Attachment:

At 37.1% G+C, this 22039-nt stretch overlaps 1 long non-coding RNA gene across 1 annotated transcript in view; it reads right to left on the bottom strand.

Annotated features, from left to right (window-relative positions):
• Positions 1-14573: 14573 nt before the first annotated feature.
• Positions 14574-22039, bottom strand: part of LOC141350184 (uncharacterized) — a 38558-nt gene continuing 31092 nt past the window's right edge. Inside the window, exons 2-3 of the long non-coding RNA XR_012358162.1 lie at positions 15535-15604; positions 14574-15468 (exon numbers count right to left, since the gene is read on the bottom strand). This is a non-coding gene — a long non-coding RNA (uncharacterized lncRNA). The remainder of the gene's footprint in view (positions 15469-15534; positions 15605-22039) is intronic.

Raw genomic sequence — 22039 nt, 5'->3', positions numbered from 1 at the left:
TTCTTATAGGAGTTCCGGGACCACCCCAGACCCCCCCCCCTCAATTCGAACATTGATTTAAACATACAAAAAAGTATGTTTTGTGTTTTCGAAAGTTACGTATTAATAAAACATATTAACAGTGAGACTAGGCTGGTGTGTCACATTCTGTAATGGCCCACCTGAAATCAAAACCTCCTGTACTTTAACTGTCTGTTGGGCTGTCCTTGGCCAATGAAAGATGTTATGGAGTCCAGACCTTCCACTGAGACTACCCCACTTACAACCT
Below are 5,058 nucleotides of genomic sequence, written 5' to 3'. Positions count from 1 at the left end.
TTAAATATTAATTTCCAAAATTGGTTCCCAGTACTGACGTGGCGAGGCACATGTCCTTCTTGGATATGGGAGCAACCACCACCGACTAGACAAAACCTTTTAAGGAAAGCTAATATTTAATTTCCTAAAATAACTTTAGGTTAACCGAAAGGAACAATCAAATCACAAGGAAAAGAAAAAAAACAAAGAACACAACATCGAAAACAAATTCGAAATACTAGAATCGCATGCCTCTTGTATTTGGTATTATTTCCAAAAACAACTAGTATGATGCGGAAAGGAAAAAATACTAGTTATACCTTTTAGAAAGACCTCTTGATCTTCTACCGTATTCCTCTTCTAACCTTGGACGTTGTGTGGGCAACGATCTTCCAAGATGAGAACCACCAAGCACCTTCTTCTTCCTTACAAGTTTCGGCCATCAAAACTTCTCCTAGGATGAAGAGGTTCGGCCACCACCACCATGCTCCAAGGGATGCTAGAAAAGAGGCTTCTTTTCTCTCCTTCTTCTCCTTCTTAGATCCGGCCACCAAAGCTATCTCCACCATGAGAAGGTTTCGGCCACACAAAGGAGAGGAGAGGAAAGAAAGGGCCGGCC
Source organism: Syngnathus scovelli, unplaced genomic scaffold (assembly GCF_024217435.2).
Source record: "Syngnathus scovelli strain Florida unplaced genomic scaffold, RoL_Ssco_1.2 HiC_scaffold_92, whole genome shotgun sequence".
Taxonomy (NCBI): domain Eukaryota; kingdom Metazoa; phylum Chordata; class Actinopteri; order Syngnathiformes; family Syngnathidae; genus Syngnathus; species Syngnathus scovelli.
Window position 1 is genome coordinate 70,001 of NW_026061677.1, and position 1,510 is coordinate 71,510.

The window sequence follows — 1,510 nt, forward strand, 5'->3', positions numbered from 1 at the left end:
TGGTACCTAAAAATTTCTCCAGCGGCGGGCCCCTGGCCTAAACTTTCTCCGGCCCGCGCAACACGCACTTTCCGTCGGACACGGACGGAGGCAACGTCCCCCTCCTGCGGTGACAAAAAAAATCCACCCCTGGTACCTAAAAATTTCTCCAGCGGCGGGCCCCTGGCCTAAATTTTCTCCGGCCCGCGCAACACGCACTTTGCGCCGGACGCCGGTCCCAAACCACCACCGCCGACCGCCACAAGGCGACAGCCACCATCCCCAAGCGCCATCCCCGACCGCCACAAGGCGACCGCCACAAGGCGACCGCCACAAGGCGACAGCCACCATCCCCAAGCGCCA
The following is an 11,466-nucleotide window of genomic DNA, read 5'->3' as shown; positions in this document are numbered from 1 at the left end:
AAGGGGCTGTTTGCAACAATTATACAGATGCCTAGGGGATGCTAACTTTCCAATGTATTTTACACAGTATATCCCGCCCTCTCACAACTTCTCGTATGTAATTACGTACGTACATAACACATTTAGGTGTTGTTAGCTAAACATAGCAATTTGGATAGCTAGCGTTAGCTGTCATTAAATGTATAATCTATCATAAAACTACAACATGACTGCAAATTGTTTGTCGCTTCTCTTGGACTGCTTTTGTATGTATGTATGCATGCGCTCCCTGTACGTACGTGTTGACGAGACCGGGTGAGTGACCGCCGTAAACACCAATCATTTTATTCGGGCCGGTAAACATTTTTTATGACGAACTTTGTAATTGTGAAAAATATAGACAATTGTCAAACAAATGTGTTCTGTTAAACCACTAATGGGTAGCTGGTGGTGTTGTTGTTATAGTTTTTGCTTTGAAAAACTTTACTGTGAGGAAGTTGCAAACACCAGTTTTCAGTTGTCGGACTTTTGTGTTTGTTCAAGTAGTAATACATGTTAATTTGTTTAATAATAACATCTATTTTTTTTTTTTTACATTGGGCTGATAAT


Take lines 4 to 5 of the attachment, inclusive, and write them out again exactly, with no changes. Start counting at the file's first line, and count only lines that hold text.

• Positions 14574-22039, bottom strand: part of LOC141350184 (uncharacterized) — a 38558-nt gene continuing 31092 nt past the window's right edge. Inside the window, exons 2-3 of the long non-coding RNA XR_012358162.1 lie at positions 15535-15604; positions 14574-15468 (exon numbers count right to left, since the gene is read on the bottom strand). This is a non-coding gene — a long non-coding RNA (uncharacterized lncRNA). The remainder of the gene's footprint in view (positions 15469-15534; positions 15605-22039) is intronic.

Raw genomic sequence — 22039 nt, 5'->3', positions numbered from 1 at the left: